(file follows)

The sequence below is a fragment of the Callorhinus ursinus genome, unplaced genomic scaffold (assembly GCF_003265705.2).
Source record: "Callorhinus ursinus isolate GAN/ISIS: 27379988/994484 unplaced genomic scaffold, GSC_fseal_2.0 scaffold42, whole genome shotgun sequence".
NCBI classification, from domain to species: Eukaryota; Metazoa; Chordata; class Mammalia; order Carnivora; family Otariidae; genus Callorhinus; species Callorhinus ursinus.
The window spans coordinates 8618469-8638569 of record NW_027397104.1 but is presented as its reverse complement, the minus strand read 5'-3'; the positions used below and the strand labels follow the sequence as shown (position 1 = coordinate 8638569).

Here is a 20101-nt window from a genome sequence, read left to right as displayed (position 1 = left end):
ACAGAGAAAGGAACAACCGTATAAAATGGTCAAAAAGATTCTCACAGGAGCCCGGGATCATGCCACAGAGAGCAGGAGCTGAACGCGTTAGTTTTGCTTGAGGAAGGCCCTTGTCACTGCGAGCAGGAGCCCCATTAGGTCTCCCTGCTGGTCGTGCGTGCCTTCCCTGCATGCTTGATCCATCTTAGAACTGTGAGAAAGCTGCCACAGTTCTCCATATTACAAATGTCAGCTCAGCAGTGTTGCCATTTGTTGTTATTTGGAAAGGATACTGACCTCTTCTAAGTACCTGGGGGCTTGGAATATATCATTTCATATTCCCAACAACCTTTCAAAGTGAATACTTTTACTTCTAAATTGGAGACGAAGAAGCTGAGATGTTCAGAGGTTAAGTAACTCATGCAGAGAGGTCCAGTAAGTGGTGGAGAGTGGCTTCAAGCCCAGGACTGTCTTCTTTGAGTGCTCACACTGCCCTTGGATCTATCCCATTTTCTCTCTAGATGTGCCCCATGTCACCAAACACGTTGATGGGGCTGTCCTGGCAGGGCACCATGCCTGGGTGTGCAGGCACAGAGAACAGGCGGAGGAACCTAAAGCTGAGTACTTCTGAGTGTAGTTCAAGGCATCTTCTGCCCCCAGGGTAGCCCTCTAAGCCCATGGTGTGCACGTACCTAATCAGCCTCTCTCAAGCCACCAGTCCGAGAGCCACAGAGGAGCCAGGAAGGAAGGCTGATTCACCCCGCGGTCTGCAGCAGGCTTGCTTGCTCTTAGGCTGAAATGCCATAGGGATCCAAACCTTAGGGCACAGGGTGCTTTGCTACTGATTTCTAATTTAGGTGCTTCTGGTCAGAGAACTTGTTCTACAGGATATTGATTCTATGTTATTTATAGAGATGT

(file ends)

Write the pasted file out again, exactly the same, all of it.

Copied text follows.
The sequence below is a fragment of the Callorhinus ursinus genome, unplaced genomic scaffold (assembly GCF_003265705.2).
Source record: "Callorhinus ursinus isolate GAN/ISIS: 27379988/994484 unplaced genomic scaffold, GSC_fseal_2.0 scaffold42, whole genome shotgun sequence".
NCBI classification, from domain to species: Eukaryota; Metazoa; Chordata; class Mammalia; order Carnivora; family Otariidae; genus Callorhinus; species Callorhinus ursinus.
The window spans coordinates 8618469-8638569 of record NW_027397104.1 but is presented as its reverse complement, the minus strand read 5'-3'; the positions used below and the strand labels follow the sequence as shown (position 1 = coordinate 8638569).

Here is a 20101-nt window from a genome sequence, read left to right as displayed (position 1 = left end):
ACAGAGAAAGGAACAACCGTATAAAATGGTCAAAAAGATTCTCACAGGAGCCCGGGATCATGCCACAGAGAGCAGGAGCTGAACGCGTTAGTTTTGCTTGAGGAAGGCCCTTGTCACTGCGAGCAGGAGCCCCATTAGGTCTCCCTGCTGGTCGTGCGTGCCTTCCCTGCATGCTTGATCCATCTTAGAACTGTGAGAAAGCTGCCACAGTTCTCCATATTACAAATGTCAGCTCAGCAGTGTTGCCATTTGTTGTTATTTGGAAAGGATACTGACCTCTTCTAAGTACCTGGGGGCTTGGAATATATCATTTCATATTCCCAACAACCTTTCAAAGTGAATACTTTTACTTCTAAATTGGAGACGAAGAAGCTGAGATGTTCAGAGGTTAAGTAACTCATGCAGAGAGGTCCAGTAAGTGGTGGAGAGTGGCTTCAAGCCCAGGACTGTCTTCTTTGAGTGCTCACACTGCCCTTGGATCTATCCCATTTTCTCTCTAGATGTGCCCCATGTCACCAAACACGTTGATGGGGCTGTCCTGGCAGGGCACCATGCCTGGGTGTGCAGGCACAGAGAACAGGCGGAGGAACCTAAAGCTGAGTACTTCTGAGTGTAGTTCAAGGCATCTTCTGCCCCCAGGGTAGCCCTCTAAGCCCATGGTGTGCACGTACCTAATCAGCCTCTCTCAAGCCACCAGTCCGAGAGCCACAGAGGAGCCAGGAAGGAAGGCTGATTCACCCCGCGGTCTGCAGCAGGCTTGCTTGCTCTTAGGCTGAAATGCCATAGGGATCCAAACCTTAGGGCACAGGGTGCTTTGCTACTGATTTCTAATTTAGGTGCTTCTGGTCAGAGAACTTGTTCTACAGGATATTGATTCTATGTTATTTATAGAGATGT